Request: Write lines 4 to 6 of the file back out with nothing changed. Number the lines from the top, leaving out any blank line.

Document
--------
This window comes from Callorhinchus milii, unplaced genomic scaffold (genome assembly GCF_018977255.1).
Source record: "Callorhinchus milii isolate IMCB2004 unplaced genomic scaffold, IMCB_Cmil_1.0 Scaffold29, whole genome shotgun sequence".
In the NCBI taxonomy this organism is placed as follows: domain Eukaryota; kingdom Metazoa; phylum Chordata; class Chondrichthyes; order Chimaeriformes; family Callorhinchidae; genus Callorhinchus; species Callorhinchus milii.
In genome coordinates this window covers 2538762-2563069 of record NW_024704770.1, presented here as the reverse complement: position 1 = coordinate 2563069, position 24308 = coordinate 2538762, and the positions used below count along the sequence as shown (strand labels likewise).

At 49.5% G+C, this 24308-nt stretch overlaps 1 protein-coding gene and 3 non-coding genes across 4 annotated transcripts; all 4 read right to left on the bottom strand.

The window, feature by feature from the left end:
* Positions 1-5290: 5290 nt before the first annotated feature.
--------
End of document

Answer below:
In genome coordinates this window covers 2538762-2563069 of record NW_024704770.1, presented here as the reverse complement: position 1 = coordinate 2563069, position 24308 = coordinate 2538762, and the positions used below count along the sequence as shown (strand labels likewise).

At 49.5% G+C, this 24308-nt stretch overlaps 1 protein-coding gene and 3 non-coding genes across 4 annotated transcripts; all 4 read right to left on the bottom strand.

The window, feature by feature from the left end: